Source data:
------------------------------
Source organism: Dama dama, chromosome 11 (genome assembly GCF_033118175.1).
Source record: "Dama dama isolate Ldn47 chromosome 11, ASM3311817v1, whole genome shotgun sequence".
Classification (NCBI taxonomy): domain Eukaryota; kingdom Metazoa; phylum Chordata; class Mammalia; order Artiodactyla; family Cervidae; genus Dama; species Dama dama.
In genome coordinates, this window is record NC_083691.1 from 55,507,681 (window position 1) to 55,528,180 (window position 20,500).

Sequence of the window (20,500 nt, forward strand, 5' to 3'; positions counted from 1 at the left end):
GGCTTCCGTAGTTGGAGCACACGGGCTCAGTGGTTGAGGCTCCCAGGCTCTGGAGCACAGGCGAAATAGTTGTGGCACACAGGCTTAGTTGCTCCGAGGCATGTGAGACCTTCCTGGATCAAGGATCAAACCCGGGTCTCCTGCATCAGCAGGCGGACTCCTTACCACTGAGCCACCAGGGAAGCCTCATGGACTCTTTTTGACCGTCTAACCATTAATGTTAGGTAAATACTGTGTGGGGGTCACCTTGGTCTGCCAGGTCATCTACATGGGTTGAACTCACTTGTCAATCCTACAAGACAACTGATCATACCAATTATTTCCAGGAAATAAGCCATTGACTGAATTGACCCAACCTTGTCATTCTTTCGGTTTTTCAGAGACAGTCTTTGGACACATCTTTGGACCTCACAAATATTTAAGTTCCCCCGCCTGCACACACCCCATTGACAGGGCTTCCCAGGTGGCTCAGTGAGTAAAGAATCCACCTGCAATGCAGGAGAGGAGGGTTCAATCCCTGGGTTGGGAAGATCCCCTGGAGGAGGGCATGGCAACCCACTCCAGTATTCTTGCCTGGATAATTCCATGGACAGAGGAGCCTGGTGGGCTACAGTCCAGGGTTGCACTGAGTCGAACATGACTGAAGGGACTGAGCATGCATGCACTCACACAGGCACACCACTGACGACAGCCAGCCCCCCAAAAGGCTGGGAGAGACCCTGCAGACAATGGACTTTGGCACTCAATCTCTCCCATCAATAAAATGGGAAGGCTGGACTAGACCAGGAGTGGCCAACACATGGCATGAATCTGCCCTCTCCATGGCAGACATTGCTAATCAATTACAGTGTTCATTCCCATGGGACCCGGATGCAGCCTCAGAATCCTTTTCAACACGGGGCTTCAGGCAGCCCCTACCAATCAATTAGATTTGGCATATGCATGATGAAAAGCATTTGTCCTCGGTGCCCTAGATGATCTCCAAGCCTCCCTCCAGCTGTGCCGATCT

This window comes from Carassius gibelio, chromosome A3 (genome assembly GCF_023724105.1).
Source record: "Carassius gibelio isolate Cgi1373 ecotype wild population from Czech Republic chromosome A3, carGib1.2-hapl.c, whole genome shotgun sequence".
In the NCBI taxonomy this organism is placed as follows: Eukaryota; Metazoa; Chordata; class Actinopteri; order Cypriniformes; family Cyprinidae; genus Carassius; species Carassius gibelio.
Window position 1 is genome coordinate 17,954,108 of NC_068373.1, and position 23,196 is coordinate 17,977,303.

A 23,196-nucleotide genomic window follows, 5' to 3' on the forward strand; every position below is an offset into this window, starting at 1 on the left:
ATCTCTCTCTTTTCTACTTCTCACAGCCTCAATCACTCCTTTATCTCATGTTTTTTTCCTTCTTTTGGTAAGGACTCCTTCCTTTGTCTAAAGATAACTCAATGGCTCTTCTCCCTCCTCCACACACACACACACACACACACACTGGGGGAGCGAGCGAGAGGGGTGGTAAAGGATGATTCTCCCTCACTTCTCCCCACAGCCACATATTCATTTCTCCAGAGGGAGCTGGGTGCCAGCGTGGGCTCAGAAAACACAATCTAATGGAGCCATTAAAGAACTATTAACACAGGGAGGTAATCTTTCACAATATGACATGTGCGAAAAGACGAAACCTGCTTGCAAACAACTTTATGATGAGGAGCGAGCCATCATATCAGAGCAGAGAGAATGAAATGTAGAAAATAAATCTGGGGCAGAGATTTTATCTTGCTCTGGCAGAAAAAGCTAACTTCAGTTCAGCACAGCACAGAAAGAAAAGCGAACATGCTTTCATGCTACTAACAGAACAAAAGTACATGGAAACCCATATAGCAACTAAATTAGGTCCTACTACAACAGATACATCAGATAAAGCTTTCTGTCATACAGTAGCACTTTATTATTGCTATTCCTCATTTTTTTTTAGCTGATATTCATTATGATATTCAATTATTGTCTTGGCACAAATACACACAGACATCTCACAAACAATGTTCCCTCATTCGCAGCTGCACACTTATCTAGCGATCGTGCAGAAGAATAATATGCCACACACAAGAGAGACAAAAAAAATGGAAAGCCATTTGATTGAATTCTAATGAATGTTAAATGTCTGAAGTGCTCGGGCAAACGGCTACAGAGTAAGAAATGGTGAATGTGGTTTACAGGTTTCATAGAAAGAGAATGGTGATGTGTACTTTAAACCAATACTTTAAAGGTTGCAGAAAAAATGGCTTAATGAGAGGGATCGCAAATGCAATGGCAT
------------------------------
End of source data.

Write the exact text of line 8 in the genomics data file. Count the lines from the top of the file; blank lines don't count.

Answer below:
Source record: "Carassius gibelio isolate Cgi1373 ecotype wild population from Czech Republic chromosome A3, carGib1.2-hapl.c, whole genome shotgun sequence".